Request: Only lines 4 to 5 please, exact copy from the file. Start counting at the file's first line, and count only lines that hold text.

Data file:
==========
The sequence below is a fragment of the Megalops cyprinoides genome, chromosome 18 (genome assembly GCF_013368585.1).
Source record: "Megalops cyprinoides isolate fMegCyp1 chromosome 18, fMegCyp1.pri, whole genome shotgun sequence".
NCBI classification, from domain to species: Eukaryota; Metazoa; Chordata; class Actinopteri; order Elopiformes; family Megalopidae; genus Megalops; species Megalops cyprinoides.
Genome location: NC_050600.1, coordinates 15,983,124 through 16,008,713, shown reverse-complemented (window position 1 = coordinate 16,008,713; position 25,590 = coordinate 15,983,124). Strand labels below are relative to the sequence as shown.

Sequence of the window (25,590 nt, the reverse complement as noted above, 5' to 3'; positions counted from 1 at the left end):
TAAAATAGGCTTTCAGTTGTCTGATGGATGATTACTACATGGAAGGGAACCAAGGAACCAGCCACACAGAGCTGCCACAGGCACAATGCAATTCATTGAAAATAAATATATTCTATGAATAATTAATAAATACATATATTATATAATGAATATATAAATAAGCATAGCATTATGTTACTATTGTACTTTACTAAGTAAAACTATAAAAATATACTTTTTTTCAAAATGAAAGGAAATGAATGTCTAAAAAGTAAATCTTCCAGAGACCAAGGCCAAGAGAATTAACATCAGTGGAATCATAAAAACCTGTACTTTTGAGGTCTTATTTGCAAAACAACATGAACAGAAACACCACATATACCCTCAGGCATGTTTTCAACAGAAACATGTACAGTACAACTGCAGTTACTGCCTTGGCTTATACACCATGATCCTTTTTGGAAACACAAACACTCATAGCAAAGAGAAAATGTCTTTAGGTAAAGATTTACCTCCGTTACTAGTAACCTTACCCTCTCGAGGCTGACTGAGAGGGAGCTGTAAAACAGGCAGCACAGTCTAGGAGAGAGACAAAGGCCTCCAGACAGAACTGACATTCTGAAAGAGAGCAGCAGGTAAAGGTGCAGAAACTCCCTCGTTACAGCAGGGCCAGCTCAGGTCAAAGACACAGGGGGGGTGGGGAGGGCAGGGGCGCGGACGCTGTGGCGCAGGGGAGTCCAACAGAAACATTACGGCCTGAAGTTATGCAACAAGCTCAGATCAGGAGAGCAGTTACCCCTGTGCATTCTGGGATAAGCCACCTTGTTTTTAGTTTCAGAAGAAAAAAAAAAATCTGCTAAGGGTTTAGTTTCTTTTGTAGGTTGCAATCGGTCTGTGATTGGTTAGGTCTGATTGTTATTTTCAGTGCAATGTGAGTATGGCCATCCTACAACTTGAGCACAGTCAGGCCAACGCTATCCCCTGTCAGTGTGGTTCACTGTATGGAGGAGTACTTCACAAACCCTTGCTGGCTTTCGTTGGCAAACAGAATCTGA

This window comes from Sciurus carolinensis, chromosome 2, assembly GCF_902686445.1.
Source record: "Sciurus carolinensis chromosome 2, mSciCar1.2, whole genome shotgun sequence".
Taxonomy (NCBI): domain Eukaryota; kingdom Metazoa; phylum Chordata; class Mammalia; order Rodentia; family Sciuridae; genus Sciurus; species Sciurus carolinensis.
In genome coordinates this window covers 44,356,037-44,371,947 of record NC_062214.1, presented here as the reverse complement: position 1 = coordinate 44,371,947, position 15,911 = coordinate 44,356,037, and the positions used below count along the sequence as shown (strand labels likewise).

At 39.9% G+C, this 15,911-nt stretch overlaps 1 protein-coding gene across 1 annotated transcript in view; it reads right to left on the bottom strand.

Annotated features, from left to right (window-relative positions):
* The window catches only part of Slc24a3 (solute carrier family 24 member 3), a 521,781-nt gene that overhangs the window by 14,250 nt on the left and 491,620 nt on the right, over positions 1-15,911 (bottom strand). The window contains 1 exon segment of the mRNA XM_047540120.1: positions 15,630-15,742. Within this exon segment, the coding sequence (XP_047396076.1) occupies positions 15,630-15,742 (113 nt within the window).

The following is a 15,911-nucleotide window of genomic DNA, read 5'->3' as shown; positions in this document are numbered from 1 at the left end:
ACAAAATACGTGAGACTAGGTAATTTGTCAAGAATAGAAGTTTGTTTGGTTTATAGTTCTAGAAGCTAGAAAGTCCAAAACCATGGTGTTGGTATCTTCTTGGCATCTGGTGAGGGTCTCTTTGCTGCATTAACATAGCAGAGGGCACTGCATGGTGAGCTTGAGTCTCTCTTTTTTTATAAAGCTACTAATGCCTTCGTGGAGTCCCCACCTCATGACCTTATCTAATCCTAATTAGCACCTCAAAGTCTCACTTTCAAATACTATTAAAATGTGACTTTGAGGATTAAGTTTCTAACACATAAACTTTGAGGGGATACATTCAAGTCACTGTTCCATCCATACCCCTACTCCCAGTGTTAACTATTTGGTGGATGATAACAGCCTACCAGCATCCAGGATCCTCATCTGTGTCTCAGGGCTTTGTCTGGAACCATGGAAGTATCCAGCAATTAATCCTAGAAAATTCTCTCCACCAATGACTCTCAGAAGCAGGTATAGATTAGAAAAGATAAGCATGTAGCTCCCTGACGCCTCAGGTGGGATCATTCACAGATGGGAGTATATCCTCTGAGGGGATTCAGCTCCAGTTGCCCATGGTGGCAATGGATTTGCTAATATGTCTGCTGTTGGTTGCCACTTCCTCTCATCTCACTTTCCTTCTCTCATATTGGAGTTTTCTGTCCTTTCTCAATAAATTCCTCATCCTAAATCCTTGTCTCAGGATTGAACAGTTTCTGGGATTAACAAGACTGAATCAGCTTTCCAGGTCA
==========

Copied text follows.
Genome location: NC_050600.1, coordinates 15,983,124 through 16,008,713, shown reverse-complemented (window position 1 = coordinate 16,008,713; position 25,590 = coordinate 15,983,124). Strand labels below are relative to the sequence as shown.

Sequence of the window (25,590 nt, the reverse complement as noted above, 5' to 3'; positions counted from 1 at the left end):